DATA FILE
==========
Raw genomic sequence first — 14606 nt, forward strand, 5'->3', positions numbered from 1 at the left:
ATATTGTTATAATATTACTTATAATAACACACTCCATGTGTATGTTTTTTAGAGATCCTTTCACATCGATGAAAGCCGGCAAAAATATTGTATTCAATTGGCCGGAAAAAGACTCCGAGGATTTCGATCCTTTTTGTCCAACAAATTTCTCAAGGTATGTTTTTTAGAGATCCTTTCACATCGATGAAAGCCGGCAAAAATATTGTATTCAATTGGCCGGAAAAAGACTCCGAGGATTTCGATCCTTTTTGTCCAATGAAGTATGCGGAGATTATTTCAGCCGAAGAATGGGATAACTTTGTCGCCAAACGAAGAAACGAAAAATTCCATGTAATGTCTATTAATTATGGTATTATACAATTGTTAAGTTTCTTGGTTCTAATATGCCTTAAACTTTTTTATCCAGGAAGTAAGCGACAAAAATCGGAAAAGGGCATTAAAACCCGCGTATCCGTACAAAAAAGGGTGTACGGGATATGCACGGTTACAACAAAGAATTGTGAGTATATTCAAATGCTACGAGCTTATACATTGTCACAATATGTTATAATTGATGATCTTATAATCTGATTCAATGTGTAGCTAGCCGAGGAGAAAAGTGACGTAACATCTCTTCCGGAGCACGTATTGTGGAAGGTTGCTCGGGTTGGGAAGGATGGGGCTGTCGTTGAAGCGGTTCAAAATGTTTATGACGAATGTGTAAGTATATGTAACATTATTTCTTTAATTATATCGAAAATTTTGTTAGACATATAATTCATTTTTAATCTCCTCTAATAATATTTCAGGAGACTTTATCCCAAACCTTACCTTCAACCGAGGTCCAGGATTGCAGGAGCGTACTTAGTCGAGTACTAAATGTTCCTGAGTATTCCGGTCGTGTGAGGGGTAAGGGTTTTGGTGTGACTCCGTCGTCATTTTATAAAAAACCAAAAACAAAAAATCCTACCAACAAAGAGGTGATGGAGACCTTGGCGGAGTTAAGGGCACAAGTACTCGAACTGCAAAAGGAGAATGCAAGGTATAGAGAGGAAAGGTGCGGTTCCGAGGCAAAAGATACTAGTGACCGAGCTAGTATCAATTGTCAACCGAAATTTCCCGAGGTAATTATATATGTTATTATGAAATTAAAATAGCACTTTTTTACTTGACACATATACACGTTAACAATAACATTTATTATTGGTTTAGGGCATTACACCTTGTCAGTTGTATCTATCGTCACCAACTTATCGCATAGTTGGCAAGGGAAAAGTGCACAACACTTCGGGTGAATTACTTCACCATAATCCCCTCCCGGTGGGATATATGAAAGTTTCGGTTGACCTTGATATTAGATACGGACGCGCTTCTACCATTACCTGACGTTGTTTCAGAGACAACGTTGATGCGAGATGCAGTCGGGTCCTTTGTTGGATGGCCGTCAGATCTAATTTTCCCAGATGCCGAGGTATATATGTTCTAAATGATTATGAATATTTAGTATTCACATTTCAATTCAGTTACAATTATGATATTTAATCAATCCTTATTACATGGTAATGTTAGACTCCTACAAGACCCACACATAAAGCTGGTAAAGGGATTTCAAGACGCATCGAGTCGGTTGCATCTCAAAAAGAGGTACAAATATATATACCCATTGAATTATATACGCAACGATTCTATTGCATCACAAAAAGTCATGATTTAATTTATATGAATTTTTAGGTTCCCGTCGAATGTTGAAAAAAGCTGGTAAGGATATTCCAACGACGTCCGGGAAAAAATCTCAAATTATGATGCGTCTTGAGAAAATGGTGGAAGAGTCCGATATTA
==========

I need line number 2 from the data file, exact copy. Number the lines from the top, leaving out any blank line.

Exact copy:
ATATTGTTATAATATTACTTATAATAACACACTCCATGTGTATGTTTTTTAGAGATCCTTTCACATCGATGAAAGCCGGCAAAAATATTGTATTCAATTGGCCGGAAAAAGACTCCGAGGATTTCGATCCTTTTTGTCCAACAAATTTCTCAAGGTATGTTTTTTAGAGATCCTTTCACATCGATGAAAGCCGGCAAAAATATTGTATTCAATTGGCCGGAAAAAGACTCCGAGGATTTCGATCCTTTTTGTCCAATGAAGTATGCGGAGATTATTTCAGCCGAAGAATGGGATAACTTTGTCGCCAAACGAAGAAACGAAAAATTCCATGTAATGTCTATTAATTATGGTATTATACAATTGTTAAGTTTCTTGGTTCTAATATGCCTTAAACTTTTTTATCCAGGAAGTAAGCGACAAAAATCGGAAAAGGGCATTAAAACCCGCGTATCCGTACAAAAAAGGGTGTACGGGATATGCACGGTTACAACAAAGAATTGTGAGTATATTCAAATGCTACGAGCTTATACATTGTCACAATATGTTATAATTGATGATCTTATAATCTGATTCAATGTGTAGCTAGCCGAGGAGAAAAGTGACGTAACATCTCTTCCGGAGCACGTATTGTGGAAGGTTGCTCGGGTTGGGAAGGATGGGGCTGTCGTTGAAGCGGTTCAAAATGTTTATGACGAATGTGTAAGTATATGTAACATTATTTCTTTAATTATATCGAAAATTTTGTTAGACATATAATTCATTTTTAATCTCCTCTAATAATATTTCAGGAGACTTTATCCCAAACCTTACCTTCAACCGAGGTCCAGGATTGCAGGAGCGTACTTAGTCGAGTACTAAATGTTCCTGAGTATTCCGGTCGTGTGAGGGGTAAGGGTTTTGGTGTGACTCCGTCGTCATTTTATAAAAAACCAAAAACAAAAAATCCTACCAACAAAGAGGTGATGGAGACCTTGGCGGAGTTAAGGGCACAAGTACTCGAACTGCAAAAGGAGAATGCAAGGTATAGAGAGGAAAGGTGCGGTTCCGAGGCAAAAGATACTAGTGACCGAGCTAGTATCAATTGTCAACCGAAATTTCCCGAGGTAATTATATATGTTATTATGAAATTAAAATAGCACTTTTTTACTTGACACATATACACGTTAACAATAACATTTATTATTGGTTTAGGGCATTACACCTTGTCAGTTGTATCTATCGTCACCAACTTATCGCATAGTTGGCAAGGGAAAAGTGCACAACACTTCGGGTGAATTACTTCACCATAATCCCCTCCCGGTGGGATATATGAAAGTTTCGGTTGACCTTGATATTAGATACGGACGCGCTTCTACCATTACCTGACGTTGTTTCAGAGACAACGTTGATGCGAGATGCAGTCGGGTCCTTTGTTGGATGGCCGTCAGATCTAATTTTCCCAGATGCCGAGGTATATATGTTCTAAATGATTATGAATATTTAGTATTCACATTTCAATTCAGTTACAATTATGATATTTAATCAATCCTTATTACATGGTAATGTTAGACTCCTACAAGACCCACACATAAAGCTGGTAAAGGGATTTCAAGACGCATCGAGTCGGTTGCATCTCAAAAAGAGGTACAAATATATATACCCATTGAATTATATACGCAACGATTCTATTGCATCACAAAAAGTCATGATTTAATTTATATGAATTTTTAGGTTCCCGTCGAATGTTGAAAAAAGCTGGTAAGGATATTCCAACGACGTCCGGGAAAAAATCTCAAATTATGATGCGTCTTGAGAAAATGGTGGAAGAGTCCGATATTA